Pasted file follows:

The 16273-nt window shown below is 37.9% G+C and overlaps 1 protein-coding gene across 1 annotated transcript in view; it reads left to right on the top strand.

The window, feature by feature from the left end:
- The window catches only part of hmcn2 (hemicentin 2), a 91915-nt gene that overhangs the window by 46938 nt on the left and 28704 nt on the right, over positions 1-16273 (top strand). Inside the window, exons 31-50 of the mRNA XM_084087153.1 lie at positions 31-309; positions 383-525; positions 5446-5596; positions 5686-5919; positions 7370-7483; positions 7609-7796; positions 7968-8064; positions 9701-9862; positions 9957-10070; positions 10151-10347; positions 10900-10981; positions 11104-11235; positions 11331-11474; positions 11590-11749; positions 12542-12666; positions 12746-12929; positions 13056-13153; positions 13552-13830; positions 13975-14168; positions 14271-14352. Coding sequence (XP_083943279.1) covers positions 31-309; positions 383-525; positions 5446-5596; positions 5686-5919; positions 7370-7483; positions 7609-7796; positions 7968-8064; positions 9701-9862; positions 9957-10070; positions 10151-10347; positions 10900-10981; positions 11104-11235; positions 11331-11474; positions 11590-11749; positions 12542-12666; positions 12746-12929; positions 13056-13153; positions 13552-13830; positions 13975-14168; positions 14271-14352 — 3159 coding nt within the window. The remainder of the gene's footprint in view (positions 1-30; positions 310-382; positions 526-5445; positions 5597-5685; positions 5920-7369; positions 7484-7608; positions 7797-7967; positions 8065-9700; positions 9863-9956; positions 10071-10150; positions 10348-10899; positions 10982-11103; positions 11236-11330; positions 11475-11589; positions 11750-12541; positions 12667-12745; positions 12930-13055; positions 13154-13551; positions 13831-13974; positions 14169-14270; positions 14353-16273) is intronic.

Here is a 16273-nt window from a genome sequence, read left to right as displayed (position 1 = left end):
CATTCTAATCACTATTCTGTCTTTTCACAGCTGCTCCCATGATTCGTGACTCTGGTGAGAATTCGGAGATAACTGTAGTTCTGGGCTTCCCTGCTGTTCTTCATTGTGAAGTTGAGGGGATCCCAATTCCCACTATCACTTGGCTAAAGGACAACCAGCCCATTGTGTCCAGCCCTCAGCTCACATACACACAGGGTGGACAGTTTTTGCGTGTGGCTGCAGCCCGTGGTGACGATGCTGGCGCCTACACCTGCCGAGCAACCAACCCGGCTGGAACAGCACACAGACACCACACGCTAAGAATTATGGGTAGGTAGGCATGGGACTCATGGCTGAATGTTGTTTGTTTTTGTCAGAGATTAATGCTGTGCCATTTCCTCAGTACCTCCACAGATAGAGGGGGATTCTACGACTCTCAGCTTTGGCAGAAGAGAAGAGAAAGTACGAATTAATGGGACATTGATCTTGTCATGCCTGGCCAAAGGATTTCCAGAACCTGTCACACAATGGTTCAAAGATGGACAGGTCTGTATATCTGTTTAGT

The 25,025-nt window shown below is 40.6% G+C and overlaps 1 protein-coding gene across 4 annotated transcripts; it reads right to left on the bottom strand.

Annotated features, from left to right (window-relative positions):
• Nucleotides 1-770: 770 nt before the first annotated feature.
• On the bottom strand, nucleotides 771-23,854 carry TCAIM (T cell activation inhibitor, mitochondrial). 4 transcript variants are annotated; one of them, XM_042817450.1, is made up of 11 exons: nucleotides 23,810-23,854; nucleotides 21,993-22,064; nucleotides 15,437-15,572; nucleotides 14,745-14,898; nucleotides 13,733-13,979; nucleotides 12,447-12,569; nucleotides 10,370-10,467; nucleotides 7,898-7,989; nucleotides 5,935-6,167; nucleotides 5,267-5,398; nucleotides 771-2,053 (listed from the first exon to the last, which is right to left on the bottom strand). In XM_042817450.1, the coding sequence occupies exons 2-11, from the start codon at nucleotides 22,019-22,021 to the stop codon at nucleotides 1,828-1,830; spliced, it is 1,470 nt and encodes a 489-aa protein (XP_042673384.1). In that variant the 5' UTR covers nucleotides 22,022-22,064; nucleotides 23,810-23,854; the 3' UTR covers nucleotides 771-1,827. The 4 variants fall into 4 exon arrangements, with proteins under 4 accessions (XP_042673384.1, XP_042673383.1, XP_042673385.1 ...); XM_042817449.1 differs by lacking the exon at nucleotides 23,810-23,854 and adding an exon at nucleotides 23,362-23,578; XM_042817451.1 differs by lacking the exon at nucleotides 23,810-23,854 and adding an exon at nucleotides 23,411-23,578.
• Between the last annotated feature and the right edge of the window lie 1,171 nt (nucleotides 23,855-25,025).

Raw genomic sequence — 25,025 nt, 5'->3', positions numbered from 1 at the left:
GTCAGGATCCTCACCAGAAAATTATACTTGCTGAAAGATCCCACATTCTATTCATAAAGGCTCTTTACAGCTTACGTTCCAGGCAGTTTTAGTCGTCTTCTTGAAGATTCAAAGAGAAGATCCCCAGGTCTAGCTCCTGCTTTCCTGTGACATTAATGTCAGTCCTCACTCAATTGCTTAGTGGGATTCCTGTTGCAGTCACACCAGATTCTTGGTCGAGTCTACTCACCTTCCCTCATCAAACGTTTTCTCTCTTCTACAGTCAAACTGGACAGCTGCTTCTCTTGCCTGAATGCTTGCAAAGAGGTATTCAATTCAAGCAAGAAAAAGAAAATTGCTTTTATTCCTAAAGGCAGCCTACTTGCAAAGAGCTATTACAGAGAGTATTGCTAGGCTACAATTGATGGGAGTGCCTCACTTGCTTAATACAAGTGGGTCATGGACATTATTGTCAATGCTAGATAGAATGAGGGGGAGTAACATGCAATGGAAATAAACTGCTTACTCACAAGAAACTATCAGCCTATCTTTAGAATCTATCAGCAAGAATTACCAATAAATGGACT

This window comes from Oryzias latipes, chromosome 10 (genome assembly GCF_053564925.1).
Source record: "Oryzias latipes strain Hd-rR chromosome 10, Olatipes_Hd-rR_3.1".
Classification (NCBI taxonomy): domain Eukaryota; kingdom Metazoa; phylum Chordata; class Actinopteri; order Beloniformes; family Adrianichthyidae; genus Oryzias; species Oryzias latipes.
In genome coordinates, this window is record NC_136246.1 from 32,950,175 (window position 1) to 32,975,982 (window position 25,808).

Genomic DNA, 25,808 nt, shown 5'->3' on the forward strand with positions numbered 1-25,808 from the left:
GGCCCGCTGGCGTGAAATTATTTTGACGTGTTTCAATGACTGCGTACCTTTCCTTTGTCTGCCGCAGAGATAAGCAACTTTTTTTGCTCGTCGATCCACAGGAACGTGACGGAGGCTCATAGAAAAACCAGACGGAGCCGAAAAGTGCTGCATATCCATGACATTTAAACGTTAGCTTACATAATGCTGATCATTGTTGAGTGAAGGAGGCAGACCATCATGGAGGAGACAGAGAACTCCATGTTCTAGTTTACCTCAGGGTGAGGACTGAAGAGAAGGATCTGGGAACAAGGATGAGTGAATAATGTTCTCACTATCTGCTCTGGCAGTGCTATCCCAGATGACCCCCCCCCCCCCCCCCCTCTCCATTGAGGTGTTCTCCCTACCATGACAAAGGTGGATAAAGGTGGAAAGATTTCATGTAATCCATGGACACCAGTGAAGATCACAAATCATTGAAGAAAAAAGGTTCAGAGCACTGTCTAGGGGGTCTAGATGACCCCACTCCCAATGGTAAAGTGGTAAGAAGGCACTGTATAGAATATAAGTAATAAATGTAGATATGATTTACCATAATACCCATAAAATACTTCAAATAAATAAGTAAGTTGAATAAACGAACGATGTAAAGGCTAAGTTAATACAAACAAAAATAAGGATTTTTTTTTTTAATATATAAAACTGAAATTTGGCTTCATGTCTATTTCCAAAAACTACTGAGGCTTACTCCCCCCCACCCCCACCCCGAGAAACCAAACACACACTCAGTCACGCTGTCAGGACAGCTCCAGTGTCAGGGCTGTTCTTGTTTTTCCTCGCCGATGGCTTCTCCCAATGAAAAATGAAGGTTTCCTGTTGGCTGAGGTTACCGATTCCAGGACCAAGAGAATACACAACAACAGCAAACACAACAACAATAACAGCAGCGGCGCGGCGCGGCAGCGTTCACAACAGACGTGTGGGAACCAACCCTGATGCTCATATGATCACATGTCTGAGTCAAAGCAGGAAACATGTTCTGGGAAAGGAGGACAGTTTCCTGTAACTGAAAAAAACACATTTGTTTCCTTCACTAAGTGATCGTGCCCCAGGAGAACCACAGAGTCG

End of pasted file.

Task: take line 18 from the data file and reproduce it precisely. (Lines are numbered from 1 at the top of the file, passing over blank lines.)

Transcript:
GGCCCGCTGGCGTGAAATTATTTTGACGTGTTTCAATGACTGCGTACCTTTCCTTTGTCTGCCGCAGAGATAAGCAACTTTTTTTGCTCGTCGATCCACAGGAACGTGACGGAGGCTCATAGAAAAACCAGACGGAGCCGAAAAGTGCTGCATATCCATGACATTTAAACGTTAGCTTACATAATGCTGATCATTGTTGAGTGAAGGAGGCAGACCATCATGGAGGAGACAGAGAACTCCATGTTCTAGTTTACCTCAGGGTGAGGACTGAAGAGAAGGATCTGGGAACAAGGATGAGTGAATAATGTTCTCACTATCTGCTCTGGCAGTGCTATCCCAGATGACCCCCCCCCCCCCCCCCCTCTCCATTGAGGTGTTCTCCCTACCATGACAAAGGTGGATAAAGGTGGAAAGATTTCATGTAATCCATGGACACCAGTGAAGATCACAAATCATTGAAGAAAAAAGGTTCAGAGCACTGTCTAGGGGGTCTAGATGACCCCACTCCCAATGGTAAAGTGGTAAGAAGGCACTGTATAGAATATAAGTAATAAATGTAGATATGATTTACCATAATACCCATAAAATACTTCAAATAAATAAGTAAGTTGAATAAACGAACGATGTAAAGGCTAAGTTAATACAAACAAAAATAAGGATTTTTTTTTTTAATATATAAAACTGAAATTTGGCTTCATGTCTATTTCCAAAAACTACTGAGGCTTACTCCCCCCCACCCCCACCCCGAGAAACCAAACACACACTCAGTCACGCTGTCAGGACAGCTCCAGTGTCAGGGCTGTTCTTGTTTTTCCTCGCCGATGGCTTCTCCCAATGAAAAATGAAGGTTTCCTGTTGGCTGAGGTTACCGATTCCAGGACCAAGAGAATACACAACAACAGCAAACACAACAACAATAACAGCAGCGGCGCGGCGCGGCAGCGTTCACAACAGACGTGTGGGAACCAACCCTGATGCTCATATGATCACATGTCTGAGTCAAAGCAGGAAACATGTTCTGGGAAAGGAGGACAGTTTCCTGTAACTGAAAAAAACACATTTGTTTCCTTCACTAAGTGATCGTGCCCCAGGAGAACCACAGAGTCG